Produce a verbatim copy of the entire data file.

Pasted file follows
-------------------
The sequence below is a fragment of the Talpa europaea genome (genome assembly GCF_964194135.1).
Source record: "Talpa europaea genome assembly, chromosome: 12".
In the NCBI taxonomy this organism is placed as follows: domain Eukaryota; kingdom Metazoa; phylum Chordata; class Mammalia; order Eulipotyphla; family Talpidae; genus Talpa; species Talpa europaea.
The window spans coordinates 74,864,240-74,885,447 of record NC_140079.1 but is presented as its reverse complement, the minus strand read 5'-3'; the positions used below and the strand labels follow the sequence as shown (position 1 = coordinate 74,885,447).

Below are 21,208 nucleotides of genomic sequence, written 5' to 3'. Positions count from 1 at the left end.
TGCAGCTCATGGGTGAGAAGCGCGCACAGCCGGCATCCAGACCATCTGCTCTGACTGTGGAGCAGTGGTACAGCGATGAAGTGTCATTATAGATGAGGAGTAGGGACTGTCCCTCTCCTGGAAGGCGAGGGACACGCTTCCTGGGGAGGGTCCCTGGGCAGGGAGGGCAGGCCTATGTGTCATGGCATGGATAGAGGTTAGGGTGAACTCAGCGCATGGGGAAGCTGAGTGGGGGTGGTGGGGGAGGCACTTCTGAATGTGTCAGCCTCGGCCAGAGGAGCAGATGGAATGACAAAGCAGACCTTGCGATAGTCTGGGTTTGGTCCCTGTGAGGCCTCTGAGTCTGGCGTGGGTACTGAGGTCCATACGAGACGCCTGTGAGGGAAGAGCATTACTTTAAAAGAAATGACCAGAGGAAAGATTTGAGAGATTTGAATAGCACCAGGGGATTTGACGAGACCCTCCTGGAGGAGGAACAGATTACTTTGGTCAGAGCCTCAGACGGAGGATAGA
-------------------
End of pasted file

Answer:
The sequence below is a fragment of the Talpa europaea genome (genome assembly GCF_964194135.1).
Source record: "Talpa europaea genome assembly, chromosome: 12".
In the NCBI taxonomy this organism is placed as follows: domain Eukaryota; kingdom Metazoa; phylum Chordata; class Mammalia; order Eulipotyphla; family Talpidae; genus Talpa; species Talpa europaea.
The window spans coordinates 74,864,240-74,885,447 of record NC_140079.1 but is presented as its reverse complement, the minus strand read 5'-3'; the positions used below and the strand labels follow the sequence as shown (position 1 = coordinate 74,885,447).

Below are 21,208 nucleotides of genomic sequence, written 5' to 3'. Positions count from 1 at the left end.
TGCAGCTCATGGGTGAGAAGCGCGCACAGCCGGCATCCAGACCATCTGCTCTGACTGTGGAGCAGTGGTACAGCGATGAAGTGTCATTATAGATGAGGAGTAGGGACTGTCCCTCTCCTGGAAGGCGAGGGACACGCTTCCTGGGGAGGGTCCCTGGGCAGGGAGGGCAGGCCTATGTGTCATGGCATGGATAGAGGTTAGGGTGAACTCAGCGCATGGGGAAGCTGAGTGGGGGTGGTGGGGGAGGCACTTCTGAATGTGTCAGCCTCGGCCAGAGGAGCAGATGGAATGACAAAGCAGACCTTGCGATAGTCTGGGTTTGGTCCCTGTGAGGCCTCTGAGTCTGGCGTGGGTACTGAGGTCCATACGAGACGCCTGTGAGGGAAGAGCATTACTTTAAAAGAAATGACCAGAGGAAAGATTTGAGAGATTTGAATAGCACCAGGGGATTTGACGAGACCCTCCTGGAGGAGGAACAGATTACTTTGGTCAGAGCCTCAGACGGAGGATAGA